Maroni M and Fait A. Health effects in man from long-term exposure to pesticides. A review of the 1975-1991 literature. Toxicology. 1993; 78(1-3): 1-5.
Lopez O, Hernandez AF, Rodrigo L, et al. Changes in antioxidant enzymes in humans with long-term exposure to pesticides. Toxicol Lett. 2007; 171(3): 146-153.
Hillary Pride RD, LD: "As far as the Dirty Dozen and Clean 15, I make sure shoppers don't let these lists deter them from buying produce. I think it is important to note that the levels of any detected pesticides on produce from the Dirty Dozen are well below set tolerance levels. As a supermarket dietitian I encourage all of my shoppers to work towards increasing their fruit and vegetable intake whether they choose organic or conventional. If one shopper chooses to shop using the Dirty Dozen and Clean 15 but they can afford to load up at least half of their cart with colorful produce, great! What I don't like to see is a shopper on a limited budget read the Dirty Dozen and feel afraid to buy conventional produce so they ultimately choose to go without buying produce at all because the organic option might not fit into their budget. For these and any shoppers I reiterate that the benefits of eating a produce rich diet will outweigh any potential risks of pesticide residue. Hillary Pride RD, LD, 2017 Produce for Better Health Foundation Supermarket Dietitian of the Year, @eatswithpride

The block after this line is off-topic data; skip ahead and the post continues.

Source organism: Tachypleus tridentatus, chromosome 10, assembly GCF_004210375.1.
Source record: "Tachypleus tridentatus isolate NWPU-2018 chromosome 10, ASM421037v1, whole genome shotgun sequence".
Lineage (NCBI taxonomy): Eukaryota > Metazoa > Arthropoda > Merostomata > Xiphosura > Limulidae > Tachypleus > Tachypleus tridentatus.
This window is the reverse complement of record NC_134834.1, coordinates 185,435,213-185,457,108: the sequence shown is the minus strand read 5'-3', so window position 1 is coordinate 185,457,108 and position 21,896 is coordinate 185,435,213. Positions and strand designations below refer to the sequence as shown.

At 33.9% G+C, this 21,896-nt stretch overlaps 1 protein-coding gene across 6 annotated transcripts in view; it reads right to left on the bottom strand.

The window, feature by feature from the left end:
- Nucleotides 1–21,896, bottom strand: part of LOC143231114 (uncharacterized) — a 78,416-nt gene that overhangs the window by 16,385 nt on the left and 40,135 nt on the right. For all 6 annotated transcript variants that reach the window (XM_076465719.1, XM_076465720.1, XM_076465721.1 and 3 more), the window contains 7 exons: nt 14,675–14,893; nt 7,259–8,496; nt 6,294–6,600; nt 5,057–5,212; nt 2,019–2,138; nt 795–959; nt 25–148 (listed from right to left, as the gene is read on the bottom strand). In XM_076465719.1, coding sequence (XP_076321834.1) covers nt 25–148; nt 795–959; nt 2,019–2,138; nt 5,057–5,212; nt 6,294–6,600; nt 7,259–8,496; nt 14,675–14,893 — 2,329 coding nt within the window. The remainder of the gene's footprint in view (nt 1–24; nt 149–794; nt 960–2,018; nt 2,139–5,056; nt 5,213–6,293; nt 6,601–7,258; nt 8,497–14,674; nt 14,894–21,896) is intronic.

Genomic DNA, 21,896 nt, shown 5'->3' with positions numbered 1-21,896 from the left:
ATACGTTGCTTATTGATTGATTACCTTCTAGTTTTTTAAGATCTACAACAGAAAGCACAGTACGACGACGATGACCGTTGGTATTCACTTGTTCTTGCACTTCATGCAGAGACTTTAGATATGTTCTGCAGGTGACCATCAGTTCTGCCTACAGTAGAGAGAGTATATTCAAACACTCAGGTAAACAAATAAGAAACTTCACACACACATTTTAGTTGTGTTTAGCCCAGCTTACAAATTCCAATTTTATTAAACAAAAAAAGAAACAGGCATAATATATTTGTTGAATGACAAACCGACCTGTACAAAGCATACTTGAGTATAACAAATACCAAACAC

The Clean 15 Produce List
- Sweet Corn*
- Frozen Sweet Peas